Monday, October 30, 2017

Problem Behavior, Recess, Bullying, Anxiety, and Daydreaming

C.P.S. "...what would be the point of punishing a child who literally could not sit still?" That's a sentence from an article on kids who misbehave starting early in school, and who therefor face punishments of various sorts. The article's title: "The 'Problem Child' Is a Child, Not a Problem." It describes a behavior modification technique called Collaborative Problem Solving (C.P.S.) which is designed to help build self-regulation skills. Another sentence from the article: "C.P.S. replaces a traditional philosophy of 'children do well when they want to' with one that 'children do well when they can.'" We have a feeling that sentence might resonate, given your presumed experiences with that 2e child you raise or teach. Find the article.

RECESS REBOUND? According to District Administration, some states are requiring schools to provide recess. From the article: "In Florida and Rhode Island, recess laws took effect this year. Four other states already require it, and 11 others officially recommend it. Meanwhile, eight other states mandate “general activity,” ranging from 30 minutes daily to 600 minutes monthly." Read more. Exercise, many believe, can help students, especially some 2e students, focus and learn.

NOVEMBER 18 is the date for an HBO telethon to raise money for autism schools, programs, and services. Read more.

BULLYING is often a problem for kids who are "different" in any way. TED offers "9 pieces of practical advice about bullying" that might be appropriate to share with a young person you know. For example: "telling someone about being bullied is not snitching." Find the advice.

FOLLOW-UP. We wrote recently about a New York Times piece on the prevalence of anxiety in young people. The Child Mind Institute later followed up with its own perspective on the problem. Find it.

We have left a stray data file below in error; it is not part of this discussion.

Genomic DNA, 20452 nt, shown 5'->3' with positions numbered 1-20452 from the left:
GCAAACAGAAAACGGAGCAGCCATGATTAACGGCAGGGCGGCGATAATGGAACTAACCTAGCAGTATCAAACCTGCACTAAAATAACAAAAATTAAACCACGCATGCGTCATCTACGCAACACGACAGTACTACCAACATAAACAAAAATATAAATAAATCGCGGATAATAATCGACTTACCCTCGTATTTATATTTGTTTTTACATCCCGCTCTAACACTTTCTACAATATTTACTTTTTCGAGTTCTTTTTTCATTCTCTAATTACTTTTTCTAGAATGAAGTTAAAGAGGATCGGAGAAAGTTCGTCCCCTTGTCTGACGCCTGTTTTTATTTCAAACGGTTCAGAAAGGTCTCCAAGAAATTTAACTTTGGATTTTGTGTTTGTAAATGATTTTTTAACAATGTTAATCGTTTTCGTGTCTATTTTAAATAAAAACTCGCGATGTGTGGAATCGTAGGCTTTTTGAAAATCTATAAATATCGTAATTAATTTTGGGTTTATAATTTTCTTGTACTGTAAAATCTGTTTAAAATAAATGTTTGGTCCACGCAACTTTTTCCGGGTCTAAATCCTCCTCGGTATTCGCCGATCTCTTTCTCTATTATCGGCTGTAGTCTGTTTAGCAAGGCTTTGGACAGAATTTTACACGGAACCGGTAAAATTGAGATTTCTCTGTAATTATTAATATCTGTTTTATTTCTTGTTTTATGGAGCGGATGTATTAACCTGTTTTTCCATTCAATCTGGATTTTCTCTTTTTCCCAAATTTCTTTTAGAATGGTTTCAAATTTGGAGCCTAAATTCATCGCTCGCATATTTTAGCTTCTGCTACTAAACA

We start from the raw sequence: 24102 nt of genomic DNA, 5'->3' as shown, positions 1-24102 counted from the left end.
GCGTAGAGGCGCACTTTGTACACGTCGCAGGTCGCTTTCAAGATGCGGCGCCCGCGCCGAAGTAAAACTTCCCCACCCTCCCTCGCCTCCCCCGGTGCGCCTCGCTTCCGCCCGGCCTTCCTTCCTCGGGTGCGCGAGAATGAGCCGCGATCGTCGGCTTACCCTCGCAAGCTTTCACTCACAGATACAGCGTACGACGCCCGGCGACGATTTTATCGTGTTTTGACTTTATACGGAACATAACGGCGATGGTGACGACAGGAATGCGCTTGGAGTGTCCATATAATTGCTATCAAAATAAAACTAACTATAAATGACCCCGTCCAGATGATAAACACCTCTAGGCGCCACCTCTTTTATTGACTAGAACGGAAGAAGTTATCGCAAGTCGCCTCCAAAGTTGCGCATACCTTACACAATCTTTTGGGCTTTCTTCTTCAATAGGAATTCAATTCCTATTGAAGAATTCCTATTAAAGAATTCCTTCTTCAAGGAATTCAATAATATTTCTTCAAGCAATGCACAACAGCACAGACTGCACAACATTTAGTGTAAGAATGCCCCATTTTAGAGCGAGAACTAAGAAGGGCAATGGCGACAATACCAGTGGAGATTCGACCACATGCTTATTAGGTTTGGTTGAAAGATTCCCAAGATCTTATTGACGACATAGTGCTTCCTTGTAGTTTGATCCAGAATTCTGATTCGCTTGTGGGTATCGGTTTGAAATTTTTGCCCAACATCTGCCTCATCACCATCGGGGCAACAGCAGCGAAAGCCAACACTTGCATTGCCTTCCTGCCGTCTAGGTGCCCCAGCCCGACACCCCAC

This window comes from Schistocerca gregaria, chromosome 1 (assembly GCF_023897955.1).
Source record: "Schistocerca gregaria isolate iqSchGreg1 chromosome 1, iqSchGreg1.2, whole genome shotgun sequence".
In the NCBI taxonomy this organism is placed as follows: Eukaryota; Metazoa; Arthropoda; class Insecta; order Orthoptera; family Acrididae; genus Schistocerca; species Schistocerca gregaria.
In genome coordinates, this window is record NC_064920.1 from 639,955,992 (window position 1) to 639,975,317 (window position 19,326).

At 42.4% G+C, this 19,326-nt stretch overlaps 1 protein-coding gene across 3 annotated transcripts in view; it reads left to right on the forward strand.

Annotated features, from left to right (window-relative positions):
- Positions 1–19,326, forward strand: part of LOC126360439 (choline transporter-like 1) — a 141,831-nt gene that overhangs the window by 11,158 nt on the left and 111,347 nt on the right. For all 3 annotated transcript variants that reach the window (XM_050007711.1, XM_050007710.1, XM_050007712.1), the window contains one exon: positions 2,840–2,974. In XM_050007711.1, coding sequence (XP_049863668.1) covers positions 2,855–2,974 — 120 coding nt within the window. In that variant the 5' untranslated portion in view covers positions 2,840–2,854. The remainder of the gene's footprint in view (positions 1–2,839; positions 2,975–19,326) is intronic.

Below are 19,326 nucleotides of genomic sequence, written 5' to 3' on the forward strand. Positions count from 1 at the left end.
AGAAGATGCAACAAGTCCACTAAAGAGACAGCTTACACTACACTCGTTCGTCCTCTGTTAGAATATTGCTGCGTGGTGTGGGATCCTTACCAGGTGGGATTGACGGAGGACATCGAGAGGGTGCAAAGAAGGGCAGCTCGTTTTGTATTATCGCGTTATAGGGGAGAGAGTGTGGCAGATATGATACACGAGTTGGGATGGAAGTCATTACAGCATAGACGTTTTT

SCREENING TO FIND THE GIFTED. Pinellas County, Florida, is screening all second graders. The purpose? To identify those who are gifted. It's universal screening, intended to not overlook children who could qualify and benefit from gifted services, especially minority or disadvantaged children. Read more, then consider how great it would be if every school district did this type of universal screening with instruments that would not only identify gifted learners but also twice-exceptional learners.

SMART KIDS WITH LEARNING DISABILITIES offers some resources for the college application process for students with ADHD or learning differences. Find them.

TiLT PARENTING. The most recent podcast is a conversation between TiLT founder Debbie and her son. Debbie writes: "...we talk about everything from how Asher feels about having ADHD and what helped him get through the difficult transition of moving abroad when he was nine years old to what he thinks are the qualities of a good teacher, how he keeps track of his schoolwork, and much more." Find the podcast.

GOT A DAYDREAMER? That's okay. A new study suggests that daydreaming during meetings isn't necessarily a bad thing. It might be a sign that you're really smart and creative. People with efficient brains may have too much brain capacity to stop their minds from wandering. Find the study write-up.

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